Energy – EESC warns against creating new dependencies

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The European Economic and Social Committee (EESC) takes a firm stand on energy in an opinion adopted at its September plenary: the Commission's proposal is a step in the right direction to guarantee the EU's energy independence from Russia, but these emergency measures should not create new dependencies or harm the efforts to achieve climate neutrality as soon as possible.

The EESC throws its support behind the European Commission's REPowerEU Plan to make the EU independent from Russian gas and oil supply, but points out that many issues which are being addressed urgently at the moment could have been avoided or at least limited if the dependency on energy imports had been reduced years ago and the energy market had been completed, as the EESC has been calling for for years.

A stress test for European democracy and values

In the opinion adopted at the September plenary session and drafted by Stefan Back, Thomas Kattnig and Lutz Ribbe, the Committee's position leaves no doubt: the combined economic and social effects of the current crisis are putting the EU's democratic system under strain unless adequate solutions are found. Immediate measures must be implemented to ensure security of supply at a cost that is "as affordable as possible" for both consumers and industry, which are affected by the current price crisis, lest social unrest start to arise.

At the moment, European society is unduly affected by dramatic price increases. According to the EESC, most politicians and large parts of our society have been blinded by cheap fossil fuel supplies and failed to pursue any precautionary policies and the current situation is the fallout from this negligence.

The Committee regrets that it has taken the war in Ukraine and the ensuing distortions in Russian energy delivery to bring attention to this basic energy security issue and trigger the measures proposed in the REPowerEU Plan to ensure independence from import of Russian energy.

On this matter, the EESC recalls the statements in the 2014 EU Energy Security Strategy and the 2015 Energy Union Strategy (TEN/570 – The Energy Union strategic framework) that the EU remains vulnerable to external energy shocks and calling on policy makers at national and EU level to make clear to citizens the choices involved in reducing our dependency on particular fuels, energy suppliers and routes.

The way ahead: increasing energy efficiency and the share of renewables in the energy mix

The European Commission's REPowerEU Plan is a step in the right direction to make the EU independent from Russian gas and oil supply.

Its approach is based on the distinction between short- and medium-long-term measures and on four main pillars: energy saving, diversifying gas imports, replacing fossil fuels by accelerating renewables and financing solutions.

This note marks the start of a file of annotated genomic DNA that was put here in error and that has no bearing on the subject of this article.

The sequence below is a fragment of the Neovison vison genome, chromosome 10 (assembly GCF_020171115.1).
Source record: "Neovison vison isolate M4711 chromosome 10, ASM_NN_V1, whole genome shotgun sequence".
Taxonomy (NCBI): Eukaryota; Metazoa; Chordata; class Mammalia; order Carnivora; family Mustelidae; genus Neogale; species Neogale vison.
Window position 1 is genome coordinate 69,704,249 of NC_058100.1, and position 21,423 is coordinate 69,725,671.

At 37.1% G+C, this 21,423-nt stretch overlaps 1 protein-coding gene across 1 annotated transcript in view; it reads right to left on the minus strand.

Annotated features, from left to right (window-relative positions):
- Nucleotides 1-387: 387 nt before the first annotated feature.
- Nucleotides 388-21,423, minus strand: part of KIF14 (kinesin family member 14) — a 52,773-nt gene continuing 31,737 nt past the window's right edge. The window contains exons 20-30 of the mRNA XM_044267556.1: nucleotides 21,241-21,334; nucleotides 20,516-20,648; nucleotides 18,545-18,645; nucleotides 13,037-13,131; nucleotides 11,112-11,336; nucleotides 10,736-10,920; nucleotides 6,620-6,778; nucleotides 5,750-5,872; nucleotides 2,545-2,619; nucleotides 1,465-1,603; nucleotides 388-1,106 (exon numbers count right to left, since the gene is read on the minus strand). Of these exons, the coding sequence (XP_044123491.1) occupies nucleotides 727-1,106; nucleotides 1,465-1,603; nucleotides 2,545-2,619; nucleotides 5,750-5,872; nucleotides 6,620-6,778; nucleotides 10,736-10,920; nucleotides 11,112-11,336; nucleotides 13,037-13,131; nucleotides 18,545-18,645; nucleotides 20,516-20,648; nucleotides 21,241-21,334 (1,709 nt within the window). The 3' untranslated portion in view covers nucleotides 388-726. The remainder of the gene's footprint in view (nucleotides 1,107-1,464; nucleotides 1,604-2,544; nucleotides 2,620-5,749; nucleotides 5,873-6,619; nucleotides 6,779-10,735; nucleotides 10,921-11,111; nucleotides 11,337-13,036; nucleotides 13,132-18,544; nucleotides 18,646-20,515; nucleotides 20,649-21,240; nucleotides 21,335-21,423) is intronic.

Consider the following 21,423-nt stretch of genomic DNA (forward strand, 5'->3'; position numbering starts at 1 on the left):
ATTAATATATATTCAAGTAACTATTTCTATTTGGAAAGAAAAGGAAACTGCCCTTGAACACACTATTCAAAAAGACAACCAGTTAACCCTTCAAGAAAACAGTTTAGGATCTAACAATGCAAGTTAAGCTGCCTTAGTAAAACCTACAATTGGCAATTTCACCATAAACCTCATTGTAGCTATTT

Nonetheless, the EESC warns that these emergency measures must not lead to new dependencies and should not harm the efforts to achieve climate neutrality as soon as possible. The Commission should develop a geopolitical energy import strategy, which also takes into account urgent energy and climate issues, before concluding partnerships with non-democratic or politically unstable countries.

The Committee underlines that the urgency of the supply situation requires flexibility regarding temporary use of fossil and low emission fuels.

In particular, the EESC supports:

- the proposal to increase the energy efficiency target from 9% as proposed in the Fit for 55 package to 14% by 2030;

- an increase in the share of renewables in the EU energy mix, strongly backing the Commission's request to include the 45% share that was proposed in the REPowerEU Plan in the Fit for 55 package;

- the proposals regarding rapid permitting procedures for renewables projects and the definition of "go-to areas" for such projects.

In previous opinions, the Committee had already addressed the measures taken to mitigate the consequences of the war in Ukraine on the energy crisis and is now continuing to work further on preparing recommendations the achieve the energy transition:

TEN/778 – REPowerEU: Joint European Action for more affordable, secure and sustainable energy

TEN/779 – EU gas storage policy

TEN/780 – Security of supply and affordable energy prices

TEN/783 – Accelerating renewables roll out

TEN/784 – Energy markets

TEN/770 – A strategic vision on energy transition to enable the EU's strategic autonomy

TEN/771 – Public investment in energy infrastructure as part of the solution to climate issues

Background – The risk of energy dependency

The EESC has been warning against the risk associated with energy dependency in several opinions:

TEN/767 – State of the Energy Union 2021

TEN/761 – Energy prices

TEN/760 – What conditions are needed for the energy and low-carbon transition to be socially acceptable?

TEN/732 – Revision of the TEN-E Regulation guidelines

TEN/724 – State of the Energy Union Report 2020 and Assessment of National Energy and Climate Plans

TEN/717 – EU Strategy for Energy System Integration

TEN/657 – Third report on the State of the Energy Union

TEN/623 – Energy prices and costs

TEN/626 – State of the Energy Union

For further information, please consult the energy section of the web pages of the Section for Transport, Energy, Infrastructure and the Information Society (TEN).

See also